Giacomo d'Orlando

Giacomo d'Orlando

According to the IPCC (the Intergovernmental Panel on Climate Change), the desertification brought about by climate change in recent years has extensively reduced agricultural productivity in many regions of the world, including Italy. Agriculture accounts for 70% of freshwater use worldwide and the current projections foresee the world’s population increasing to 10 billion by the end of the century.  We urgently need to find an alternative method of cultivation that is ecologically sustainable for our future. This explains Nemo’s Garden: the world’s first underwater greenhouses for terrestrial plants. This completely self-sustainable project with no environmental impact offers an alternative farming system that’s particularly appropriate for those areas where environmental or geo-morphological conditions make the growth of plants almost impossible. The encouraging results of the last years, during which more than 40 different species of plants have been successfully cultivated, give us hope that we have found a sustainable agricultural system that will help us to tackle the new challenges brought by climate change.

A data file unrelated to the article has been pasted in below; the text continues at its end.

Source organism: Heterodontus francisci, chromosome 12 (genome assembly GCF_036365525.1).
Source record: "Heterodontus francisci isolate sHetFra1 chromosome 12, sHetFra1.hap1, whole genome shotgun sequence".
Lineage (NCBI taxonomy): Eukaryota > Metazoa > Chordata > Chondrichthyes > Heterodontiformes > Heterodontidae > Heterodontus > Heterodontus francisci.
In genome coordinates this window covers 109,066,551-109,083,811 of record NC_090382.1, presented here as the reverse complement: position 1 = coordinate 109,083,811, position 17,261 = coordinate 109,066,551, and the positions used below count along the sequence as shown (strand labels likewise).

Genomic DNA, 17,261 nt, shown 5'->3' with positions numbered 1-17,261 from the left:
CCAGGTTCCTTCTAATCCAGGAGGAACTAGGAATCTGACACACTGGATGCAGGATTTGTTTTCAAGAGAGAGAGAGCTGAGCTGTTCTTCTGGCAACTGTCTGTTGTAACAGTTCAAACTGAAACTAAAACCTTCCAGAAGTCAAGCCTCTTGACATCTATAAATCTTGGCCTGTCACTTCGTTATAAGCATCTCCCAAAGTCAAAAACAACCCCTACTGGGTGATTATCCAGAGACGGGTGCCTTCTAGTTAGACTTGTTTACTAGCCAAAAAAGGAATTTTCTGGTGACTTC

Giacomo d’Orlando (who was born in 1990) is an Italian documentary photographer who is currently based in Verona. He began career as an advertising photographer in 2011, but in 2015 he decided to move to Nepal and then Peru in order to enter the world of photojournalism. For the next three years, he worked alongside several local NGOs, focusing mainly on social issues. From 2018 to 2020 he lived in both Australia and New Zealand. This inspired him to concentrate on the environment, with particular attention to the possible future scenarios caused by climate change. His work has appeared in The Washington Post, Der Spiegel, El Pais, Geo France, De Volkskrant, D-La Repubblica and Mare Magazin, among others. Today his work looks at how the increasing pressures brought about by climate change are reshaping the planet and how present-day society is reacting to the new challenges that will characterise our future.

Giacomo d'Orlando